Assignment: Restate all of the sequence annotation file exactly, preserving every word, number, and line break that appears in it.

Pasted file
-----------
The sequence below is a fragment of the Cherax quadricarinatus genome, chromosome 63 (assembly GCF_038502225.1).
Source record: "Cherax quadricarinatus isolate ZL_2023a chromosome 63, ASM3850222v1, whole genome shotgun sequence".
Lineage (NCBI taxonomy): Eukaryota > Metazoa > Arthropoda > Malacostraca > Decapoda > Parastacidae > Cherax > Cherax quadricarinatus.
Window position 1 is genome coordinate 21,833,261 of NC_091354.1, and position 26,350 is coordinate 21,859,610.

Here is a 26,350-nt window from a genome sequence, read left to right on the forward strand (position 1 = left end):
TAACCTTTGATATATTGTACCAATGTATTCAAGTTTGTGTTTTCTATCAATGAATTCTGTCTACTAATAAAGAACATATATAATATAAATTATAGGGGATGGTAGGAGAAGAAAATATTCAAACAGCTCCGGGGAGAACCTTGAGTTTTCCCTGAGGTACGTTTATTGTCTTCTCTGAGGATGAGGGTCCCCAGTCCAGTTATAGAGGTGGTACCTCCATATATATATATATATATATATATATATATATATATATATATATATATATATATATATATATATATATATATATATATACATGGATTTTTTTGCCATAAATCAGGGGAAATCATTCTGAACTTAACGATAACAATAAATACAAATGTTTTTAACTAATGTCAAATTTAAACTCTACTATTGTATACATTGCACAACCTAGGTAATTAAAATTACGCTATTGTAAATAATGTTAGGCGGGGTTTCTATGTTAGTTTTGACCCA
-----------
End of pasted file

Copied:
The sequence below is a fragment of the Cherax quadricarinatus genome, chromosome 63 (assembly GCF_038502225.1).
Source record: "Cherax quadricarinatus isolate ZL_2023a chromosome 63, ASM3850222v1, whole genome shotgun sequence".
Lineage (NCBI taxonomy): Eukaryota > Metazoa > Arthropoda > Malacostraca > Decapoda > Parastacidae > Cherax > Cherax quadricarinatus.
Window position 1 is genome coordinate 21,833,261 of NC_091354.1, and position 26,350 is coordinate 21,859,610.

Here is a 26,350-nt window from a genome sequence, read left to right on the forward strand (position 1 = left end):
TAACCTTTGATATATTGTACCAATGTATTCAAGTTTGTGTTTTCTATCAATGAATTCTGTCTACTAATAAAGAACATATATAATATAAATTATAGGGGATGGTAGGAGAAGAAAATATTCAAACAGCTCCGGGGAGAACCTTGAGTTTTCCCTGAGGTACGTTTATTGTCTTCTCTGAGGATGAGGGTCCCCAGTCCAGTTATAGAGGTGGTACCTCCATATATATATATATATATATATATATATATATATATATATATATATATATATATATATATATATATATATATATATATACATGGATTTTTTTGCCATAAATCAGGGGAAATCATTCTGAACTTAACGATAACAATAAATACAAATGTTTTTAACTAATGTCAAATTTAAACTCTACTATTGTATACATTGCACAACCTAGGTAATTAAAATTACGCTATTGTAAATAATGTTAGGCGGGGTTTCTATGTTAGTTTTGACCCA